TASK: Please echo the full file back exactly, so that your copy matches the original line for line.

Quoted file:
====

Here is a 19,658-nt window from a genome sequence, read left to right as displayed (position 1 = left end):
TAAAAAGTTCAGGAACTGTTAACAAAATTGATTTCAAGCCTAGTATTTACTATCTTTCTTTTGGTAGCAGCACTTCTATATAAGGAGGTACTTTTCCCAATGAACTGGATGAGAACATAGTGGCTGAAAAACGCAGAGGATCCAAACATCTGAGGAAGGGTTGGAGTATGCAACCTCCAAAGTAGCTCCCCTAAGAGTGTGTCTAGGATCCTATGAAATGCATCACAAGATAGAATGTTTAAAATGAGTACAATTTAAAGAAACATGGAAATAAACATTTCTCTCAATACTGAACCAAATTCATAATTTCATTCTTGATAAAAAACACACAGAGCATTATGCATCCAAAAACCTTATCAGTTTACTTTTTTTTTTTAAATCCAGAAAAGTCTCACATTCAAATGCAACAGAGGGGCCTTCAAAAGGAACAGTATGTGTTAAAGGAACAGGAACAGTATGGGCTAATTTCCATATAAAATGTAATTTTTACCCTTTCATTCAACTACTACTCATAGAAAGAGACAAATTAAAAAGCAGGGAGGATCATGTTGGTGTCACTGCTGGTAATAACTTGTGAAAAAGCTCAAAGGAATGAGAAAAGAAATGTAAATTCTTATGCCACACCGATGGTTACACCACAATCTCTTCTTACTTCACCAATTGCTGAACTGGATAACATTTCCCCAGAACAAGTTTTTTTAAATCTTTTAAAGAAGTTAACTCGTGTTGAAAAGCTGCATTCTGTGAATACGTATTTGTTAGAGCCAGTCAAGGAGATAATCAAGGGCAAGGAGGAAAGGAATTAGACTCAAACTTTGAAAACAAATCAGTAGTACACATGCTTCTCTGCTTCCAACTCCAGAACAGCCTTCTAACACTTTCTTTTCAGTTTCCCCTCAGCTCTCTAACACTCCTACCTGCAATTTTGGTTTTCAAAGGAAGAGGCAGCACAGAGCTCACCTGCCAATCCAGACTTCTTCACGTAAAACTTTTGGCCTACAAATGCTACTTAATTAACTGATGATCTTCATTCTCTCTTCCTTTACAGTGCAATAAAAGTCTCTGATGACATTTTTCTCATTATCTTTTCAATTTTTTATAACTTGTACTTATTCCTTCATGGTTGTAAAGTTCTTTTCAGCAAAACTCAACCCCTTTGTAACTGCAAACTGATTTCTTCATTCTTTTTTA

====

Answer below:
Here is a 19,658-nt window from a genome sequence, read left to right as displayed (position 1 = left end):
TAAAAAGTTCAGGAACTGTTAACAAAATTGATTTCAAGCCTAGTATTTACTATCTTTCTTTTGGTAGCAGCACTTCTATATAAGGAGGTACTTTTCCCAATGAACTGGATGAGAACATAGTGGCTGAAAAACGCAGAGGATCCAAACATCTGAGGAAGGGTTGGAGTATGCAACCTCCAAAGTAGCTCCCCTAAGAGTGTGTCTAGGATCCTATGAAATGCATCACAAGATAGAATGTTTAAAATGAGTACAATTTAAAGAAACATGGAAATAAACATTTCTCTCAATACTGAACCAAATTCATAATTTCATTCTTGATAAAAAACACACAGAGCATTATGCATCCAAAAACCTTATCAGTTTACTTTTTTTTTTTAAATCCAGAAAAGTCTCACATTCAAATGCAACAGAGGGGCCTTCAAAAGGAACAGTATGTGTTAAAGGAACAGGAACAGTATGGGCTAATTTCCATATAAAATGTAATTTTTACCCTTTCATTCAACTACTACTCATAGAAAGAGACAAATTAAAAAGCAGGGAGGATCATGTTGGTGTCACTGCTGGTAATAACTTGTGAAAAAGCTCAAAGGAATGAGAAAAGAAATGTAAATTCTTATGCCACACCGATGGTTACACCACAATCTCTTCTTACTTCACCAATTGCTGAACTGGATAACATTTCCCCAGAACAAGTTTTTTTAAATCTTTTAAAGAAGTTAACTCGTGTTGAAAAGCTGCATTCTGTGAATACGTATTTGTTAGAGCCAGTCAAGGAGATAATCAAGGGCAAGGAGGAAAGGAATTAGACTCAAACTTTGAAAACAAATCAGTAGTACACATGCTTCTCTGCTTCCAACTCCAGAACAGCCTTCTAACACTTTCTTTTCAGTTTCCCCTCAGCTCTCTAACACTCCTACCTGCAATTTTGGTTTTCAAAGGAAGAGGCAGCACAGAGCTCACCTGCCAATCCAGACTTCTTCACGTAAAACTTTTGGCCTACAAATGCTACTTAATTAACTGATGATCTTCATTCTCTCTTCCTTTACAGTGCAATAAAAGTCTCTGATGACATTTTTCTCATTATCTTTTCAATTTTTTATAACTTGTACTTATTCCTTCATGGTTGTAAAGTTCTTTTCAGCAAAACTCAACCCCTTTGTAACTGCAAACTGATTTCTTCATTCTTTTTTA